OOIDA submits comments on Transportation Intermediaries Association’s petition

November 19, 2020

Tyson Fisher


The Owner-Operator Independent Drivers Association filed more official comments on broker transparency. This time the Association focused on the Transportation Intermediaries Association’s petition.

On Wednesday, Nov. 18, OOIDA submitted comments to docket number FMCSA-2020-0190. That docket centers on the broker transparency listening session and Transportation Intermediaries Association’s petition to eliminate federal transparency regulations and seek regulatory guidance on the definition of “dispatch services.”

In its comments, OOIDA makes eight key arguments regarding broker transparency:

  1. Congress did not authorize brokers to require waiver of their disclosure requirements when it allowed carriers and shippers to waive certain rights.
  2. That current broker transparency regulations are not needed to protect brokers does not mean the rule is no longer needed.
  3. Broker transparency is needed to confirm the freight claims that brokers deduct from motor carrier compensation.
  4. Carriers are not free to simply refuse to take a load at a price they do not like, as they face potential retribution.
  5. Brokers mistreat carriers in myriad ways.
  6. Brokers in the docket are asking FMCSA to consider the costs of compliance with their current obligations.
  7. Brokers have not explained why their contractual obligations owed shippers should override their federal regulatory obligations owed to carriers.
  8. Other middleman relationships require similar disclosures to protect the parties involved.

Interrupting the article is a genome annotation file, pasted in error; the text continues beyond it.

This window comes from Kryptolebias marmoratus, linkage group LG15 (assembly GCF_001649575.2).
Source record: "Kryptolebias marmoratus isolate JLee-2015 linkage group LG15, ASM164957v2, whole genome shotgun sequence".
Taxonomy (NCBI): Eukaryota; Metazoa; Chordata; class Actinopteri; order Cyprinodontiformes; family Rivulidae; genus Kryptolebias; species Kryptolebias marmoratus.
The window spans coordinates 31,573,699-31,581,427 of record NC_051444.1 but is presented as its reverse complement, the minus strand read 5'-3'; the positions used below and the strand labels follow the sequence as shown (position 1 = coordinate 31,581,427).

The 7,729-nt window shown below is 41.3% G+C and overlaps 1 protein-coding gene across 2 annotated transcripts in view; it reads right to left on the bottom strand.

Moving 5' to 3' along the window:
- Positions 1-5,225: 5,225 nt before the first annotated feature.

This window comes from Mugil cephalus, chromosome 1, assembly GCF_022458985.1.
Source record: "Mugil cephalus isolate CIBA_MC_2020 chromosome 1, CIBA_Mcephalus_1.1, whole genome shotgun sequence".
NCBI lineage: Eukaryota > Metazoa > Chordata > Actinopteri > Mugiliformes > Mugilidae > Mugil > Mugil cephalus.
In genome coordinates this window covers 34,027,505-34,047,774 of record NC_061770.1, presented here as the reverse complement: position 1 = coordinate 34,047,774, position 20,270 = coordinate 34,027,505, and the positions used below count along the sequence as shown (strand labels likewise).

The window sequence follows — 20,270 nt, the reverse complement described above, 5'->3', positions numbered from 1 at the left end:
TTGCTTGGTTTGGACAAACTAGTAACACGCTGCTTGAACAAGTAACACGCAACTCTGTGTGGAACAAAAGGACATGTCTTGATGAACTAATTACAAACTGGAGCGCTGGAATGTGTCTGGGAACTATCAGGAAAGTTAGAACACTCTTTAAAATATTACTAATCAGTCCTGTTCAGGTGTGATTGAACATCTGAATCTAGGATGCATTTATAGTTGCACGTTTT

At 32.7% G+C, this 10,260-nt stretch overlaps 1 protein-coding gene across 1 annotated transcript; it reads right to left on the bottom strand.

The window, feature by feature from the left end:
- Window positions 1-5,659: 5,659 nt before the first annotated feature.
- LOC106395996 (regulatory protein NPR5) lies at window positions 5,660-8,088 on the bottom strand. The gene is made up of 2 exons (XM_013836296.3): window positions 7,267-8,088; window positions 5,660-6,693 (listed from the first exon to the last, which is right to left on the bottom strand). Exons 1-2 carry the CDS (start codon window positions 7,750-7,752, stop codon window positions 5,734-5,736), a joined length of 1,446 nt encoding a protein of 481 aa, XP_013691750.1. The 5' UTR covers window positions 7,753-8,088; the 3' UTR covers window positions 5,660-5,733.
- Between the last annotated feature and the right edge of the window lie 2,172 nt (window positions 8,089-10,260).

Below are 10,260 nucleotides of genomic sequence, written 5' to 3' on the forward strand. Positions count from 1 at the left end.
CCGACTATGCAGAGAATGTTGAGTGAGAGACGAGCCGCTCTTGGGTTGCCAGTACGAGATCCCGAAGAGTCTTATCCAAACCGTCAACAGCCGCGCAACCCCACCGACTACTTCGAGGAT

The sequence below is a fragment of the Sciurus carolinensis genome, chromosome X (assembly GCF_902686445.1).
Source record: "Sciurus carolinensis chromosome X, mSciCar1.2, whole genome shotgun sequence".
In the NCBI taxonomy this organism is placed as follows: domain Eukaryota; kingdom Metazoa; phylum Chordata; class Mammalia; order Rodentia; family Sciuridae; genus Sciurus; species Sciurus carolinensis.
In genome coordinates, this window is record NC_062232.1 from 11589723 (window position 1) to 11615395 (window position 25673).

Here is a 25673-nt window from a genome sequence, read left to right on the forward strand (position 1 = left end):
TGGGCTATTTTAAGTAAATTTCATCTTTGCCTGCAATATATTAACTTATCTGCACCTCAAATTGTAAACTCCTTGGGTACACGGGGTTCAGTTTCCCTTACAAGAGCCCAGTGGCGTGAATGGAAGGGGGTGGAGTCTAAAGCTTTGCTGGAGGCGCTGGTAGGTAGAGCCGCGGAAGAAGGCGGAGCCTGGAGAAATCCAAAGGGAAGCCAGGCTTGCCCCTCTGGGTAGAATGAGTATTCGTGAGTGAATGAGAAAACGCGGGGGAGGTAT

Transportation Intermediaries Association’s petition came after OOIDA filed its petition requesting FMCSA simply add enforcement and penalties to already existing broker transparency regulations.

After that petition was filed, OOIDA claims Transportation Intermediaries Association “used misleading and insulting arguments in an attempt to distract the agency from the heart of this issue – the systematic evasion of federal transparency regulations by brokers.”

“Transportation Intermediaries Association has pulled out all the stops to prevent any meaningful enforcement of existing regulations,” OOIDA states. “They have belittled small-business truckers and misrepresented OOIDA’s position, all while attempting to overcomplicate a remarkably straightforward issue. All truckers want is for brokers to comply with existing federal regulations.  They’re not asking for anything more than their right to transparency, which is used to help them differentiate good brokers from unscrupulous ones.”

OOIDA goes on to clarify that it does not seek regulation of broker rates. However, the Association also claims that Transportation Intermediaries Association members would like to charge shippers as much as possible while paying carriers as little as possible in order to maximize profits. Therefore, OOIDA stated, “it is no surprise that brokers want to conceal the amount they charge to broker a load.

“The rules that OOIDA has proposed are an effort to resolve the disputes between motor carriers and brokers over the unlawfulness of this widespread broker non-compliance. OOIDA believes they are the simplest and most commonsense solutions. But OOIDA stands ready to work with FMCSA in a rulemaking to determine the best solutions to ensure routine broker compliance, ensuring the goals of the agency and Congress to support the economic stability of the motor carrier industry and, thereby, secure a safe, robust and reliable transportation system for our country.”

Comments on the listening session and the Transportation Intermediaries Association’s petition can still be submitted by going to Regulations.gov, entering the docket number FMCSA-2020-0190 in the “Keyword” block and clicking “Search.” From there, click on the “Comment Now!” button. LL

Tyson Fisher

Tyson Fisher joined Land Line Magazine in March 2014. An award-winning journalist and tireless researcher, his news reports, features and blogs bring depth to our editorial content, backed with solid detail. Tyson is a lifelong Kansas Citian.